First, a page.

The last two issues of C3M ranged pretty far afield from what most people think of as cybernetics. I got an unusually high number of positive comments back, but I also got my first unsubscribe request. So this month I am returning to the mainstream, and plunging into some heavy-duty mathematics as well. Here goes... I am sometimes amazed to encounter people who say they are very interested in cybernetics and/or systems theory but they don't like math. It seems to me that without math these pursuits quickly devolve into just word games, or at best the kind of paying attention to externalities and relationships that brought us group therapy in psychology and man-in-the-loop testing in engineering. Math is vital to the study of systems because it helps us understand all of the things systems are CAPABLE of doing, that is, all possible behavioral modes of a given set of assumptions. In the 1930s Lewis Fry Richardson was a pioneer of the application of mathematical models to social science. His "Generalized Foreign Policy" (1939) offered a mathematical model of arms races, and generated a firestorm of criticism from the "experts" in foreign policy and diplomacy. His next book was "Arms and insecurity: a Mathematical Study of the Causes and Origins of War" (1949). ( www.amazon.com/exec/obidos/ASIN/0835703789/hip-20 ) In it he devoted quite a few pages to rebutting his critics. They had claimed that you couldn't reduce the complexities of international relations to mathematical equations, because it required human judgment and intuition to analyze these types of problems. Richardson's main argument was that when people propose a hypothesis in this (or any) field they often state the "obvious" conclusions from that hypothesis incorrectly; their conclusions do not follow "logically" from their premises. Only the rigor of math can verify such conclusions. Likewise, more recently, misguided critics have attacked the methodology of computer modeling as if working things out "in your head" represented a superior and more reliable way to test if conclusions follow from premises. For example, in his essay "Understanding the counterintuitive behavior of social systems" (1971) Jay W. Forrester described how government funded low income housing projects would usually aggravate the lack of affordable housing, by attracting more people to an area than the projects provide. His models showed that somehow creating more jobs instead would cause private investors to overbuild new housing, increasing supply and reducing cost. The essay is reprinted in "Collected Papers of J. W. Forrester" (1975). ( www.amazon.com/exec/obidos/ASIN/1563271923/hip-20 ) So, if math is so vital to cybernetics and systems theory, why do many of the fans of these fields hate and avoid math? I think it is because it is so badly taught to our children. Kids are very aware of rules, and have high standards of integrity. Our standard math curriculum lies to them, and this turns a lot of them off. We could tell them, "We're going to make up some rules this year and follow them and next year we're going to change the rules." But no, we say, "You can't subtract a larger number from a smaller one," and then the next year we say, "Surprise! You can after all, and the answer is a new kind of number, called a negative number." That scrapes a few of them off. Then we pull the same trick with division, and surprise them with fractions. Then we do it again with square roots, telling them you "can't" take the square root of a negative number, only to go back on our word and introduce "i" the "imaginary" quantity. By this time we've lost almost all of them. Even the people who TEACH math to grade schoolers are pretty nervous about i in my experience. And yet "complex" numbers (formed adding "real" and "imaginary" numbers) are among the most powerful and elegant tools in mathematics. (This goes along with my theory that the purpose of public education is to inoculate people against knowledge so they don't catch it later in life.) I was fortunate in that I had some very good teachers, including my father who taught me at home, and the inoculation never "took" with me. I hung in there through the lies and "got it" time and time again. By 9th grade I had noticed a pattern: We were taught to count. Then counting was generalized to addition (which was "closed" over the counting numbers, or positive integers, i.e., add any two counting numbers and you get another counting number). Then we learned the inverse of addition, subtraction: which was not "closed" over the counting numbers. They had to introduce negative numbers to make a complete set of numbers. Then addition was generalized to multiplication (which was "closed" over the integers), and we learned the inverse of multiplication: division, which was not "closed" over the integers. They had to introduce fractions to make a complete set of numbers (and we still couldn't divide by zero). Then multiplication was generalized to powers (which was "closed" over the rational numbers -- as long as the exponents were whole), and we learned the inverse of powers: roots, which were not "closed" over the rationals. They had to introduce irrationals to make a complete set of numbers (and we still couldn't take the square root of minus one). At this point I came up with what I call Scrivener's Conjecture: Every time we generalize an operator and then take its inverse we will have to invent a new kind of number. So I tried it out. I invented an operator I called "gorp" (for no particular reason) which generalized powers. I defined gorp(2, n) to be n^n. (I am using BASIC's notation for exponents here since this plain text format doesn't allow much else.) Then I defined gorp(3, n) to be n^(n^n) since putting the parentheses the other way, (n^n)^n would reduce to n^(n*n) which didn't seem as interesting. Of course gorp(4, n) would be n^(n^(n^n)), and so on. The I defined the inverse, "prog" (gorp spelled backwards) so that if m = gorp(p, n) then n = prog(p, m). Here is a table of some values: n p gorp(p, n) -- -- ----------- 0 2 [undefined] 1 2 1 2 2 4 3 2 27 0 3 [undefined] 1 3 1 2 3 16 3 2 3^9 = 19,683 Clearly this function rises much faster than anything else I knew of; also, clearly, prog(2, 0) had to be a new kind of number, since there is no n such that n^n = 0. (Though 0^0 is undefined, its limit is 1.) But the math I was being taught took a different turn. Powers were not generalized to gorp, but to the EXPONENTIAL function, b^x where b was a constant, and its inverse was the LOGARITHM, where if a = b^x then log(a) = x (to the base b). Logs are very useful (and they are undefined at 0, with a limit of minus infinity) but they weren't the same as prog, nor did they yield any new types of numbers. For a while it looked like the imaginary quantity i, and complex number z = a + bi, were the last new types of numbers to be defined in western math. It did seem very curious to me that a funky new irrational number called "e" was introduced out of nowhere, and used as the base of the so-called "natural" log, but since e was approximately 2.7182818284 and not defined in terms of any roots or other irrationals I knew about, it didn't seem very "natural" to me. That is, until I learned that if you take the area under the curve of the inverse function, y = 1/x, evaluated from the vertical line x=1 to the vertical line x=k for some number k, the resulting function is log(k) to the base e! Huh? Where did that come from? (In calculus notation, the definite integral from 1 to k of 1/x dx is log(k) to the base e.) Then one day in about 11th grade an older student told me that I wasn't supposed to know this yet, but e^(Pi*i) = -1, or as he glibly said, "e to the Pi i is minus one!" Boy was I confused. First of all, what did it mean to take a real number to an imaginary power? How could you multiply e times itself "i times" anyway? And secondly, e was from logs, Pi was from circles, and i was from square roots. How could these unrelated numbers combine in such a goofy way to make something simple like minus one? I didn't figure that one out for years. Every now and then I'd ask a mathematician about my conjecture, and my ideas for gorp and prog. One told me it sounded a little like Ackermann's function, a super- quickly growing function which has been studied since 1928. Interesting, but not helpful (at least to me). ( www.nist.gov/dads/HTML/ackermann.html ) My friend Bill Moulton alerted me to the work on "hypernumbers" by Charles Muses. He co-edited a book called "Consciousness and Reality: The New Pivot Point" (1972) which included his own essay, "Working With the Hypernumber Idea." ( www.amazon.com/exec/obidos/ASIN/038001114X/hip-20 ) Muses claimed that Hamilton's discovery (or was it an invention?) of quaternions in 1843 represented a new form of imaginary number, which did not obey the commutative law: a*b did not equal b*a. (A quaternion contains 4 components, much like a complex number contains two. They've never made much sense to me, and they fell out of favor in mathematics early in the 20th century.) He goes on to describe a series of such new numbers, ultimately reaching seven of them, counting real and imaginaries as types one and two. Each new type breaks another law, such as the associative law, until the seventh does not even obey identity, i.e., a=a no longer holds. Muses draws spiritual lessons from all of this, equating the seven types of hypernumbers with seven stages of the evolution of human consciousness. (I am reminded of the alchemists, who made a similar association with the stages of transmuting base metals into gold.) I have studied this paper extensively over more than a decade but I've never "gotten" it. By coincidence (or maybe not) Muses has written extensively on cybernetics. He passed away in 2002, and "Kybernetes: The International Journal of Systems & Cybernetics" (which he contributed to frequently) devoted a special issue to him, Volume 31 Number 7/8 2002, "Special Issue: Charles Muses - in Memoriam." ( matilde.emeraldinsight.com/vl=3034422/cl=67/nw=1/rpsv/cw/www/mcb/0368492x/v31n7/contp1-1.htm ) This work is also related to "Surreal Numbers" (1974) by Donald Knuth. ( www.amazon.com/exec/obidos/ASIN/0201038129/hip-20 ) Both Muses and Knuth introduce the idea that there are positive and negative forms of zero (!), each of which satisfies the equation x^2 = 0, which also relates to Kurt Godel's famous Incompleteness Theorem -- Godel proved that these forms of roots of zero cannot be definitely proved to exist or not to exist. But all of these revelations inspired me to go back again and look at my conjecture. After learning calculus I was able to determine that for positive x the derivative of y = x^x was y' = log(x) * x^x, that is equal to 1 when x = 1 (obviously) and has a limit of 1 when x = 0, and between the two values it forms an asymmetric "dip" whose minimum is 1/e of all things! When I learned to manipulate complex numbers I was able to compute the real and imaginary parts of z^z where z = a + b*i. When I learned computer programming I was able to draw graphs of the function, and later do 3D surface plots of the real and imaginary parts over the complex plane. These are beautiful -- I will share them in a future C3M if I can find or rewrite the code I used to generate them -- but I never was able to use these steps to reach a definition of a new kind of number. Along the way, though I was able to learn why the mysterious e^(Pi*i) = -1 is true. It is a specific result of the general form of Euler's Formula: e^(i*theta) = cos(theta) + i*sin(theta) When theta equals Pi, cos(theta) is zero and sin(theta) is one. This "magic" formula, which like e^(i*Pi) = -1 I learned from an older student before I was supposed to know about it, is massively useful. For example, you can use it to find the so-called "trig identities" which I had to memorize in high school, such as sin(2*x) = 2*sin(x)*cos(x). ( www.math2.org/math/trig/identities.htm ) I was shown how to derive these "the hard way" but it never stuck with me. Using Euler's Formula makes it a breeze, and I never had to memorize another trig identity again. But where did Euler get this amazing equality? How do you take the imaginary power of something? The answer is to be found in the tool known as the Taylor Series. I studied this in college calculus class, and was able to pass the test, but never had a clue what the symbols meant. It fell to a physics professor, David Dorfan, to provide an intuitive understanding. ( scipp.ucsc.edu/personnel/profiles/dorfan.html ) I still remember the day in electromagnetics class that he asked if any of us could explain the concept. There was silence. We'd all studied it; calculus was a prerequisite for his class. I remember him muttering in his charming, clipped accent (British? South African?) about "what are they teaching you in the math department," before going to the board and drawing a few figures and explaining it all in about ten minutes. "How do you think they compute sines and cosines for the tables?" he implored us. (This was before affordable scientific calculators, and we used books of tables of numbers to find the values of trig functions.) "Do you think they draw giant circles and measure them?" Here, then, is a brief explanation of the concept which I wrote for a book I'm currently working on, "A Survival Guide for the Traveling Techie" (more on that another time): The Taylor Series allows you to approximate certain well-behaved functions with simple arithmetic. For a given function of x -- f(x) -- you create a series of terms using x, x squared, x cubed, and so on, based on knowing the function's value for some single value of x (often called a) along with it's derivatives at x = a. You need to able to find its first derivative, second derivative, third derivative, etc., or in other words: rate of change, rate of change of rate of change, rate of change of rate of change of rate of change, etc., or in still other words: slope of the graph, slope of the graph of the slope of the graph, slope of the graph of the slope of the graph of the slope of the graph, and so on. So when you go to predict the function, you use a potentially infinite expression, but you only add as many terms as you feel like doing the arithmetic for; if you add up N terms, we say the result is an Nth order approximation. Let's look at a simplified example that uses discrete data. A say we want the value of the function where x = a + 1. A zeroth order approximation of the function would be zero. No matter what the value of f(a) and its derivatives are, who cares, the result will be zero. And in some cases this is not a bad approximation. It's like assuming nothing will happen. Sometimes you're right. A first order approximation would be whatever the function was at x = a. It will just stay the same. This is true for all constant functions. It's like assuming the same thing will keep happening again. Sometime it does. A second order approximation involves looking at how the function's value has been changing, say over the interval from a - 1 to a. Call that difference delta (it's not really calculus without a Greek letter here and there) and say that the prediction at x = a + 1 is equal to the value at x = a with delta added. The actual definition of the series is a summation of an infinite series involving all the infinite derivatives of f(x).
( www.well.com/~abs/Cyb/4.669211660910299067185320382047/t1img684.gif ) (In this equation z is used instead of x and z-sub-0 instead of a. These are "dummy variables anyway so the names don't matter except stylistically. The expression f superscript n of z-sub-0 means the nth derivative of f evaluated at z-sub-0, not the nth power.) A more thorough treatment of the Taylor Series can be found at Eric W. Weisstein "Eric Weisstein's World of Mathematics (MathWorld)." ( mathworld.wolfram.com/TaylorSeries.html ) Dorfan helped me to develop an intuition for the Taylor Series, but it wasn't until I was out of college for a few years that I realized its relevance to complex numbers. Again I wanted to make some progress on my conjecture, I got a small book on "complex analysis" out of the library and read it. (I've forgotten the title and author now, but it was standard stuff.) I remember vividly that I was camping with friends in the piney woods in the Cuyamaca Rancho State Park in the mountains east of San Diego, at Green Valley Falls Campground. ( parks.ca.gov/default.asp?page_id=667 ) [Pointless aside: information on Green Valley Falls can be found at the gorp (!) web site, named for a type of trail mix.] I was sitting on a picnic table reading when I came to the explanation of how e^x and sin(x) are related. A friend of mine happened upon me and said, "Alan, you've got a huge grin or your face. Why?" I grappled with how to explain it, and finally just said, "I just found out the answer to an esoteric question in math that has bothered me for almost ten years, and it's very simple and beautiful." But I didn't attempt the explanation -- my friend was not a math type. I will attempt it now, though. The Taylor Series for both e^x and sin(x) are very easy to derive, because the derivatives of these functions are so simple. The derivative of f(x) = e^x is f'(x) = e^x, itself. That's right, it's its own derivative. So it is its own second derivative (f''(x) = e^x), third derivative (f'''(x) = e^x), fourth derivative (f''''(x) = e^x) and so on as well. It is the only function that has that property, which turns out to be very significant in the study of Ordinary Differential Equations (ODEs) and dynamical systems theory using those equations. So in a Taylor expansion with a = 0, f(a) = e^0 = 1, f'(a) = 1, f''(a) = 1, f'''(a) = 1 all the way up to infinity, and so the terms of the series resolve to just the rest of the expression, (x - a)/n! where n! is n factorial. (Both 0! and 1! are defined to be one.) So you can approximate e^x with: x^0/0! + x^1/1! + x^2/2! + x^3/3! + x^4/4! + x^5/5! + ... simplified to: 1 + x + x^2/2 + x^3/6 + x^4/24 + x^5/120 + ... You can see how that n! in the denominator makes the terms for higher powers drop off really fast. This series converges very quickly and you can get good quality approximations with only a few terms. Now consider f(x) = sin(x). The derivative of a sine is a cosine, and the derivative of a cosine is a minus sine. So when a = 0, f(a) = 0 (sine of zero is zero), f'(a) = 1 (cosine of zero is one), f''(a) = 0 (minus sine of zero is also zero) and f'''(a) = 1 (minus minus cosine of zero is still one) and we're back where we started. So you can approximate sin(x) with: 0*x^0/0! + x^1/1! + 0*x^2/2! + x^3/3! + 0*x^4/4! + x^5/5! + ... Those multiplications by zero cause the even terms to vanish and you're left with: 0 + x + 0 + x^3/6 + 0 + x^5/120 + ... Likewise cos(x) works out to: x^0/0! + 0*x^1/1! + x^2/2! + 0*x^3/3! + x^4/4! + 0*x^5/5! + ... or: 1 + 0 + x^2/2 + 0 + x^4/24 + 0 + ... The odd terms have dropped out in this case. Now for the magic: these equations involve x only as whole number powers: x^1 (i.e., x), x^2, x^3, x^4 and so on. Well, we know how to take whole number powers of imaginary quantities, right? By definition i^2 = -1, so we know i^1 = i, i^2 = -1, i^3 = -1*i, i^4 = 1, and it repeats. So: WE CAN FIND THE VALUES THE EXPONENTIAL AND TRIG FUNCTIONS WHEN X IS IMAGINARY! Try it yourself, plug i into each series above and see what you get. What you'll notice is that e^i gives a series that can be sorted out, every other term, with a real series for cosine and an imaginary series for sine. What it ends up showing you is Euler's Formula: e^(i*theta) = cos(theta) + i*sin(theta) No wonder they called him a genius, and no wonder I was grinning on that picnic table! Now I know some of you already knew this, and some of you followed my argument and are now going "Wow!" and some of you are just plain lost. Sorry about that. One of the ironies of my own education was that in my junior year of college I gave up being a math major and dropped a class called "linear algebra" because it was boring and I just didn't get it. Plus I had no clue what it was for. I decided instead to pursue an individual major in "understanding whole systems" with Gregory Bateson as my adviser. If I'd stayed in that class I would have learned the above facts in short order. Many years later I discovered that the most powerful mathematical tools for studying the general behavior of systems are found in linear algebra. In other words, of all the math courses at UCSC, it was the one MOST RELEVANT to what I wanted to study. (I didn't figure this out for another 10 years.) I blame the way the material was taught. At that time, 1973, it was a HUGE TABOO in higher math education to APPLY any of the knowledge or to teach students how to do so. I came up with this analogy: if they taught mountain hiking like they taught math, you would be forced to wear blinders so that you could only see your feet. They wouldn't let you see the mountain from afar before you climbed it, and they wouldn't let you see the view from the top -- if you made it. Another irony: right as I left Santa Cruz, a group of rebels was forming (in the low-rent Applied Sciences building, isolated from the mainstream math and science students) which later became known as the "Chaos Collective," early pioneers of chaos theory, which eventually was instrumental in healing the rift between pure and applied math and science in the 1980s. This story is told in "Chaos: making a New Science" (1987) by James Gleick. ( www.amazon.com/exec/obidos/ASIN/0140092501/hip-20 ) Okay, fast forward another decade or so, after some background. My parents were both born and raised in Memphis, Tennessee, but they transplanted to San Diego, California in 1959, and my sisters and I grew up there. Our only nearby kinfolk were my dad's cousin, Robert Scrivener, "Uncle Bob," and his wife Dorothy, "Aunt Dot." We saw them every Thanksgiving and Christmas, on birthdays, and other times too, since they were our only relatives within a thousand miles. Eventually Uncle Bob passed away, and Aunt Dot married a man named Charles Curtis ("Uncle Charlie"). Though neither of them was a blood relative we still saw them a few times a year. Eventually Uncle Charlie passed away, and later so did Aunt Dot. My parents were executors of her estate, and she left almost everything to her church. My folks ended up with a pile of stuff the church didn't want, and so they invited us kids to pick through it before the rest was tossed in a dumpster. Among the old National Geographics and Arizona Highways magazines I found Uncle Charlie's book collection, which divided into three categories: math puzzles based on number theory (such as Fermat's Last Theorem), electromagnetic physics texts, and textbooks on electrical circuit theory. I found myself wishing I'd known he had these interests when he was alive. Aunt Dot had been a registered nurse and had no interest that I could see in math or engineering, and it never came up. I never even knew what Uncle Charlie did for a living. But his textbooks have enriched me. They proved to be a starter for a whole collection; several friends saw them on my shelves and contributed some college texts of their own to my growing collection, on network theory, control theory, mathematical modeling, and even cybernetics. Opening up these texts on occasion I found the math daunting. One concept that I kept running into -- which I was in complete ignorance of -- was the Laplace Transform. I thought that maybe some day I would learn what it was. In 1988 In began working in the field of scientific computing, and had to "port" the FORTRAN programs of scientists to a new model of min-supercomputer (if that isn't an oxymoron, like "jumbo shrimp.") I ran across the term Laplace Transform often in the comments to the code. I remember it reminded me of the slogan, "LA's the Place!" My office was right next to the Los Angeles Airport (LAX), and every time I passed the little bars in the departure areas I would see these banners advertising a drink called a "Green Eyes," the "official" drink of LA, and the 1984 LA Olympics. Since my wife has green eyes I ended up trying one. It was a supersweet "candy drink" but I liked it and ended up buying a set of novelty glasses decorated with green palm trees, the slogan, "LA's the Place!" and the recipe for the drink: 3/4 oz. (22.5 ml.) Midori 1 oz. (30 ml.) Rum 1/2 oz. (15 ml.) Cream of coconut 1/2 oz. (15 ml.) Lime juice 1 1/2 oz. (45 ml.) Pineapple juice Blend with crushed ice (I never met anybody besides the LAX bartenders during the 12 years I lived in the LA basin who'd heard of the drink, let alone knew it was the "official" drink of LA.) That was as close as I ever got to understanding a Laplace Transform (those Green eyes really got you drunk fast; that was quite a transform!) until a few weeks ago. I once again cracked one of Uncle Charlie's texts and ran smack into the loopy L symbol used to represent the Laplace Transform, and I decided it was time. I knew who Laplace was. He gave us probability theory pretty much as we know it today, solving the problem of how to fairly split up the pot among gamblers in an unfinished, interrupted card game. From reading "Men of Mathematics" (1937) by E.T. Bell, ( www.amazon.com/exec/obidos/ASIN/0671628186/hip-20 ) I knew he had lived through the French Revolution and Napoleon's subsequent rise to power. I knew he had made important contributions to celestial mechanics. From "A History of Mathematics" (1968) by Carl B. Boyer, ( www.amazon.com/exec/obidos/ASIN/0471543977/hip-20 ) I learned he was one of the "three Ls" of 18th century France: Lagrange, Laplace and Legendre, all of whom lived to ripe old ages. An on-line biography can be found at the School of Mathematics and Statistics, University of St. Andrews, Fife, Scotland. ( www-groups.dcs.st-and.ac.uk/~history/Mathematicians/Laplace.html ) A number of portraits of him are on-line as well. ( www-groups.dcs.st-and.ac.uk/~history/PictDisplay/Laplace.html ) The significance of his work is discussed in the on-line "Wikipedia." ( www.wikipedia.org/wiki/Pierre-Simon_Laplace ) To begin my quest, I went to Amazon.com and rather arbitrarily selected a text, "Complex Variables and the Laplace Transform for Engineers" (1961) by Wilbur R. LePage, which I ordered. ( www.amazon.com/exec/obidos/ASIN/0486639266/hip-20 ) When it arrived I was a little disappointed that it was intended for graduate students who had already learned to solve problems with the Laplace Transform but wanted a deeper understanding. But I forged ahead. I did quite quickly get the definition of the Laplace Transform: if f(t) is defined for all real numbers greater than or equal to 0, then L(f(t)) is defined as the definite integral from 0 to infinity of f(t)*e^(-s*t) dt = F(s).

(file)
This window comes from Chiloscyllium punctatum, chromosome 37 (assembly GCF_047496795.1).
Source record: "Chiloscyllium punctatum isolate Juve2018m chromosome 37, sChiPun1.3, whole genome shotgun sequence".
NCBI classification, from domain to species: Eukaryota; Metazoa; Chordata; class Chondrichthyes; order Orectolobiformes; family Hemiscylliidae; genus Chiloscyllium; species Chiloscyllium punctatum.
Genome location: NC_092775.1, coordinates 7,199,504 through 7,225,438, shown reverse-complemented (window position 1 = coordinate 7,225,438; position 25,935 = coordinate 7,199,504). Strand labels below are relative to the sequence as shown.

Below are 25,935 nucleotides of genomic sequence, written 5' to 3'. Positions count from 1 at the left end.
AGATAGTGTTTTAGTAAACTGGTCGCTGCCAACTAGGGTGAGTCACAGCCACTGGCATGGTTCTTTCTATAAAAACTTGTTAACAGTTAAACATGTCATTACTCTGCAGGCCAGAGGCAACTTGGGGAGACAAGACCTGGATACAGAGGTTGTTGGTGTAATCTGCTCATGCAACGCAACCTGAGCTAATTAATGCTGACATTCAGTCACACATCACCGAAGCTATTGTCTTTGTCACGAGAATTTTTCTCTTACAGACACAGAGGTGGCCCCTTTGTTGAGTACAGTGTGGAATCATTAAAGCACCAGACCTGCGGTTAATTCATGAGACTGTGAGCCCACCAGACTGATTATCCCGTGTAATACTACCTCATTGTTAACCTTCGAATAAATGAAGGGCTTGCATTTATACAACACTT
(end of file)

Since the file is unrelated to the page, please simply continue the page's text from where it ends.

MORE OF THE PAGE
( www.well.com/~abs/Cyb/4.669211660910299067185320382047/l1img987.gif ) Its remarkably simple. I also learned what kinds of problems it can solve, and how it is used. A classic problem in circuit theory is: given a circuit made of a capacitor (C), a resistor (R) and an inductor or coil (L), all in series with an input source of current with a driving function Va, and measure the output function Vb across the resistor; find the system function H which expresses the output in terms of the frequency of the input and the values of C, R and L. Now replace the capacitor with a whole sub circuit made of the same type of components and solve again. The Laplace Transform using this magical property: if you cascade (or "convolve") functions such as some f(x), g(x) and h(x) into f(g(h(x))), you can find the Laplace Transform of each function, simply add them up, then apply the Inverse Laplace Transform and, "Bob's your uncle!" (as they say in the UK), there's your answer. I was reminded of the power of logarithms to change multiplication into addition, which is what makes slide rules work. To clarify here, logs and other operators work on numbers, to make new numbers, while transforms work on functions to make new functions. There was a cute comic book to teach calculus called "Prof. E McSquared's Calculus Primer" (1989), ( www.amazon.com/exec/obidos/ASIN/0971462402/hip-20 ) that showed transforms as robots that took functions in and ejected the resulting transformed functions, to illustrate what derivatives and integrals did. Jim Blinn used a similar technique in his computer effects for the "Mechanical Universe" TV series. ( www.pbs.org/als/mech_univ1/ ) But I still didn't have what I wanted. The text I was using taught me how to plug in the symbols and solve some problems, and I'm sure there are armies of engineering students out there who've been trained to do just that. But I didn't have any circuit design problems to solve; I was after the "deeper understanding" promised in the introduction and I hadn't gotten it yet. One clue was that the Laplace Transform is sort of a generalization of the Fourier Transform. This I was familiar with from my scientific computing days. Everyone wanted to know how quickly the new mini-supercomputers could do FFTs -- Fast Fourier Transforms. I educated myself about this tool, and it was pretty easy to develop an intuition for the concept. Anyone who has watched the LED display on a stereo's graphics equalizer has seen an FFT in action. The input signal, a series of numbers in the "time domain" (i.e., where the speaker cone is located at a series of moments in time) is transformed into the "frequency domain" (what frequencies are present in the signal). This makes sense to us because it is how our ears work: the little tiny hairs in our cochlea (inner ear) vibrate nerve endings to tell us what frequencies are present in the sounds we hear, sort of like how a piano's wires will vibrate in resonance to sounds in their vicinity. But here is where I was stuck: the Laplace Transform goes from the time domain to the "s" domain. Time vanishes and the function is expressed in terms of a new variable, s, which nobody seemed to be able to explain. What I was looking for was an intuition for the meaning of the equations, so I went to google.com and typed in: "Laplace Transform" intuition One web site said s was the "Laplace variable." Oh, great. another said "The s-domain is simply another way of analyzing mechanical and electrical systems." I already knew that. I was offered the clue that s sometimes represents a frequency. But what is it the rest of the time? A good summary of the material in my text was at "Eric Weisstein's World of Mathematics (MathWorld)" at the Wolfram Research web site, but it didn't attempt to explain s. ( mathworld.wolfram.com/LaplaceTransform.html ) Finally I happened upon the web site of Duncan K. Foley of the Department of Economics Graduate Faculty, New School University in New York. ( homepage.newschool.edu/~foleyd/ ) In a PDF document entitled "Laplace Transforms" ( homepage.newschool.edu/~foleyd/GECO6289/laplace.pdf ) he wrote: From an economic point of view we immediately recognize the Laplace transform as the present discounted value of the stream of returns f[t] at the interest rate s. If f[t] is continuous and differentiable at all t >= 0, then it is possible to recover f[t] from L[f][s] through the inverse transformation... This has the economic meaning that if we know the present discounted value of a stream of returns at every interest rate, we can recover the whole pattern of the stream of returns. Ahah! I got it. The "present discounted value" is what an annuity is worth if you cash it out now. Let's say you go to your accountant and say, "I won the lottery and they're paying me $10,000 a year, but I want all the money now. I heard an ad on the radio for these folks who will give me a settlement now, and they offered me $200,000 cash. Is this a good deal?" Your accountant says that depends on what interest rates do, and she gives you a spreadsheet that gives you a "present discounted value" when you plug in a guess as to what the interest rate will be. (One simplification -- this model assumes interest rates are going to hold constant at some rate from tomorrow on.) In this example, f(t) is the lottery payout function over time, s is the interest rate, and F(s) is the spreadsheet she gives you. The amazing thing is, as it says above, "if we know the present discounted value of a stream of returns at every interest rate, we can recover the whole pattern of the stream of returns." This is analogous to the result in Fourier's work, that the time series can be completely reconstructed from the frequency distribution. Okay, one more thing for extra credit: if I understand this correctly, s can be a complex variable. Imagine s = v + w*i, then v is an "interest rate" and w is a frequency. Taking e^s gives a combination of exponential growth or decay (e^v) and harmonic oscillation (e^w*i). One of the things I learned when I worked on the Support Vector Machine project in 2001 (see C3M vol. 2 number 3) is that when you take two strings of numbers (vectors) and "dot product" them, that is, take (x1, x2, x3, ...) and (y1, y2, y3, ...) and compute x1*y1 + x2*y2 + x3*y3 + ..., you are measuring the CORRELATION between the two vectors. In my computer graphics days I learned to use dot product to find the cosine of the angle between two 3D vectors of unit length. If they are pointing in the same direction the cosine is 1, and if they are at right angles the cosine is zero, so this can be thought of as quantifying how they correlate. Generalize this to N dimensions, and then to a continuous case. The Fourier Transform correlates a function with a series of harmonics; the Laplace Transform correlates it with a combination of harmonics and exponential curves. if you have read my "Curriculum for Cybernetics and Systems Theory" which inspired this e-Zine, you may recall the description and graphs in the section "Where Cybernetics and Systems Theory Came From" ( www.well.com/~abs/curriculum.html#From ) Maxwell's analysis of the behavior of governors produced predictions that combine harmonics and exponential curves, as the graphs show. For a long time these were thought to be the only behaviors systems could exhibit. I still have several bankers boxes filled with issues of the CoEvoltuion Quarterly and the Whole Earth Review from the 1970s and 1980s, and I have searched them in vain for the quote I want to share with you now. Following the publication of an article by Howard Odum on global energy dynamics, which included a block diagram of his model of world energy use, a reader wrote in to say (I'm paraphrasing), "I'm an electronics engineer, and that diagram looked like an electrical circuit, and what I know about electrical circuits is they can only do three things: they can do nothing, they can oscillate, or they can blow up." This is an interesting insight, but it is technically not true. The fourth alternative is they can exhibit chaos, by seeking a strange attractor. But it only happens in non-linear systems, which are systems where the Laplace Transform in useless. Laplace didn't know about chaos because he didn't have a computer. I have a photocopied page from Kenneth Boulding's "Conflict and Defense: A General Theory" (1962) -- at least I think that's where it's from; I neglected to note the book title on the page. ( www.amazon.com/exec/obidos/ASIN/0819171123/hip-20 ) Wherever it's from, it describes the trajectory of a deterministic system through a state space, complete with some 2D diagrams, emphasizing that the path must be unique and so can't fork or cross, and then asserts: A moment's consideration will convince you that (since the path must be unique) a state determined behavior must either converge... to a fixed state called the 'equilibrium point', or enter a 'behavioral cycle'... Either mode of behavior is called a stable equilibrium because, unless there is a disturbance which moves the state point (or alters the subsequent transformation), its behavior remains invariant. Again, this is wrong. More than a moment's consideration was needed to discover that this argument only applies to the 2D case. In 3 or more dimensions you can find strange attractors ( sprott.physics.wisc.edu/fractals/animated/nhrisk.gif ) such as Rossler bands ( sprott.physics.wisc.edu/fractals/animated/ROSSLER.GIF ) Birkhoff Bagels, and other monstrosities. More more such images see Sprott's Fractal Gallery on-line. ( sprott.physics.wisc.edu/fractals.htm ) Clearly, 300 years plus of complex analysis using the powerful and elegant tools bequeathed to us by Laplace have produced generation after generation of mathematicians, engineers, economists and other systems experts with intuition lopsidedly biased towards the linear systems that can be studied analytically. Now with cheap computers in the hands of new students there is hope that more "computational experiments" a la Woldfram can run the intuition the other way. ======================================================================= newsletter archives: www.well.com/~abs/Cyb/4.669211660910299067185320382047/ ======================================================================= Privacy Promise: Your email address will never be sold or given to others. You will receive only the e-Zine C3M unless you opt-in to receive occasional commercial offers directly from me, Alan Scrivener, by sending email to abs@well.com with the subject line "opt in" -- you can always opt out again with the subject line "opt out" -- by default you are opted out. To cancel the e-Zine entirely send the subject line "unsubscribe" to me. 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